UN rights chief denounces Burundi for ‘belligerent and defamatory’ attack on inquiry team
The top United Nations human rights official has called on Burundi to “immediately retract” its threat to try and prosecute members of a UN Commission of Inquiry into rights abuses in the central African nation.
High Commissioner for Human Rights, Michelle Bachelet, said on Thursday that comments made by Burundi’s UN ambassador the previous day, were “deeply regrettable in both tone and substance”.
“Burundi’s belligerent and defamatory response to the findings of the Commission of Inquiry, and its repeated and wholly unsupported assertions that the commission was the puppet of mysterious external forces […] are reprehensible,” said Ms. Bachelet, in a statement.
She also raised concern over the Burundian Government’s “complete failure” to address the very serious findings of the Commission of Inquiry.
On Wednesday, the Ambassador and Permanent Representative of Burundi to the UN, Albert Shingiro, attacked the independent international inquiry team, threatening to prosecute its members and compared Commission Chair, Doudou Diène, to a participant in the slave trade.
In the statement, Ms. Bachelet also called on Burundi, as a UN Member State, to “show respect” to its institutions and the various bodies, laws and mechanisms it has established. Burundi is also a current member of the Geneva-based Human Rights Council.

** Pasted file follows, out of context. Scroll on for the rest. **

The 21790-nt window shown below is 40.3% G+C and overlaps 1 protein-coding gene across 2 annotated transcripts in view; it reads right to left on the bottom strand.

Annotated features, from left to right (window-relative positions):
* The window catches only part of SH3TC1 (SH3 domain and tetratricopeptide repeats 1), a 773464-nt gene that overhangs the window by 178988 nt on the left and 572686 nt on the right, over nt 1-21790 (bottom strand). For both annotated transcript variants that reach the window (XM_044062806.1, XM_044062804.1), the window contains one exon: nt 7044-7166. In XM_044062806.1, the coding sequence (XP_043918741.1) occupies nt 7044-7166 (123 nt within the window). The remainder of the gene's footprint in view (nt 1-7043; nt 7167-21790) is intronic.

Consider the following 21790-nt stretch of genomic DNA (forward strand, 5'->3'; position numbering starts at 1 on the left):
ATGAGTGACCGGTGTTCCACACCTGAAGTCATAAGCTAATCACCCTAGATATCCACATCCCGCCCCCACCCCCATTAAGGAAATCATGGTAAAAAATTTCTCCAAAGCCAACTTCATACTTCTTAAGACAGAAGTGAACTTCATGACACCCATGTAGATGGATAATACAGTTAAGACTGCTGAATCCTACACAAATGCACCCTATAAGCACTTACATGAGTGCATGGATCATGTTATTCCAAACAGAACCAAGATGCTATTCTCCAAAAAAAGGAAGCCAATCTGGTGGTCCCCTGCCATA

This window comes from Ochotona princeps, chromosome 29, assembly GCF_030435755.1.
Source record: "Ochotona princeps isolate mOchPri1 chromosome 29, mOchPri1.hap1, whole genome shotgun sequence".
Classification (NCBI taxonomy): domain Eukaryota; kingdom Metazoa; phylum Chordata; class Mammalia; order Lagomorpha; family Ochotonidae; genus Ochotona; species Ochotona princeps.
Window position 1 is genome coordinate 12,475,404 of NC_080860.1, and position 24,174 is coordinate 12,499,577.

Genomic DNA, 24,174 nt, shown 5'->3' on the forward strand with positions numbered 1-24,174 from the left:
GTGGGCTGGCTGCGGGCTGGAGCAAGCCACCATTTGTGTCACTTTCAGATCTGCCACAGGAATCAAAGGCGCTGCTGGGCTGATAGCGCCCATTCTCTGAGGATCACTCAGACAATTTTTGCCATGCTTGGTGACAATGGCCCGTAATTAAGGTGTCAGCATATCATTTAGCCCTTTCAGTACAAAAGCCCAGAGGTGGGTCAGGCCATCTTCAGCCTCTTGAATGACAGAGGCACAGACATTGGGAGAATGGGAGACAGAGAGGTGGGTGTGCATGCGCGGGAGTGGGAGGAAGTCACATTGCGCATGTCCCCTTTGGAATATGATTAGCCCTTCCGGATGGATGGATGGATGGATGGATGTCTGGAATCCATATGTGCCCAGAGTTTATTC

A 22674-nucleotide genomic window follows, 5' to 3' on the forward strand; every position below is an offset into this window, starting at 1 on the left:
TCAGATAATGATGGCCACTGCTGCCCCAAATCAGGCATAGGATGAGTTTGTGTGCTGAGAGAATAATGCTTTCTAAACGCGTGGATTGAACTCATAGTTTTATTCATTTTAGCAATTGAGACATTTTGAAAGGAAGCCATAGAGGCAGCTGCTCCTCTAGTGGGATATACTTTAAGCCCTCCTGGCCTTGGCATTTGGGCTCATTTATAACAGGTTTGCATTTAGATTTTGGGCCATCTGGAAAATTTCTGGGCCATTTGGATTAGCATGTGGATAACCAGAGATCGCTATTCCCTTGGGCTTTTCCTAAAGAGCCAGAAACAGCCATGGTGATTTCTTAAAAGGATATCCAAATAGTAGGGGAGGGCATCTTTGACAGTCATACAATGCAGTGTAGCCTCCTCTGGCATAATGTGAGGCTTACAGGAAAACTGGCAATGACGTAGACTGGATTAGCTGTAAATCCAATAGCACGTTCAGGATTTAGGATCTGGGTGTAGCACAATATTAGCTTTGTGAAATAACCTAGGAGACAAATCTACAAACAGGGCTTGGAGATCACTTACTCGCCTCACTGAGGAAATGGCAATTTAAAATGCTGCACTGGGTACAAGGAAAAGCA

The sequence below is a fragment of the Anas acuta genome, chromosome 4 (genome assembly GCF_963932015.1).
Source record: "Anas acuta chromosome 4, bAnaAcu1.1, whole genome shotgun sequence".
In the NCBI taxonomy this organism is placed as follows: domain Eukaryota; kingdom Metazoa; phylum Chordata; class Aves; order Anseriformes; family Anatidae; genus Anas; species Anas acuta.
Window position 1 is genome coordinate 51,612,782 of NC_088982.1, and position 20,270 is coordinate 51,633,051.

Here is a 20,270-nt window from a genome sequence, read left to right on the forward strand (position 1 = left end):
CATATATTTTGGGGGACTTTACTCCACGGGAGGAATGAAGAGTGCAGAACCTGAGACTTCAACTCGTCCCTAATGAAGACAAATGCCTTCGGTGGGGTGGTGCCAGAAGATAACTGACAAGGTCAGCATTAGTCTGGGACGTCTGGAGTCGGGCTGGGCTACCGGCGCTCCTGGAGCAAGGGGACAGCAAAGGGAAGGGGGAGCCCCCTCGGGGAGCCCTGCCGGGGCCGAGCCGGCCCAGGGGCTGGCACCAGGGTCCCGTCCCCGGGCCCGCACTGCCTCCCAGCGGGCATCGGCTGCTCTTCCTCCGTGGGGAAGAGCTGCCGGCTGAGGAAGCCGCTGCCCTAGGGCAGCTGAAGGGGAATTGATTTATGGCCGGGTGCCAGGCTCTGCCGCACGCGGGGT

“I urge the Government of Burundi to issue an immediate retraction of this inflammatory statement and to offer a full apology to Mr. Diène and the other Commissioners, as well as to the Human Rights Council, which created the Commission, and its President who selected and appointed the three Commissioners,” she said.
Established by the Human Rights Council in 2016, the Commission has been tasked with a thorough investigation into human rights violations and abuses in Burundi since April 2015 and identify perpetrators with a view to ensuring full accountability.
The Commission was also asked to engage with the Burundian authorities and all other stakeholders, including national, regional and global rights bodies, to provide the support and expertise for the immediate improvement of the situation of human rights and the fight against impunity.
Burundi has been embroiled in crisis since April 2015 when widespread protests erupted after the country’s President announced he would seek a third term in office, in defiance of constitutional law at the time. The protests were followed by an attempted coup, disputed elections, and alleged crackdown on political opponents.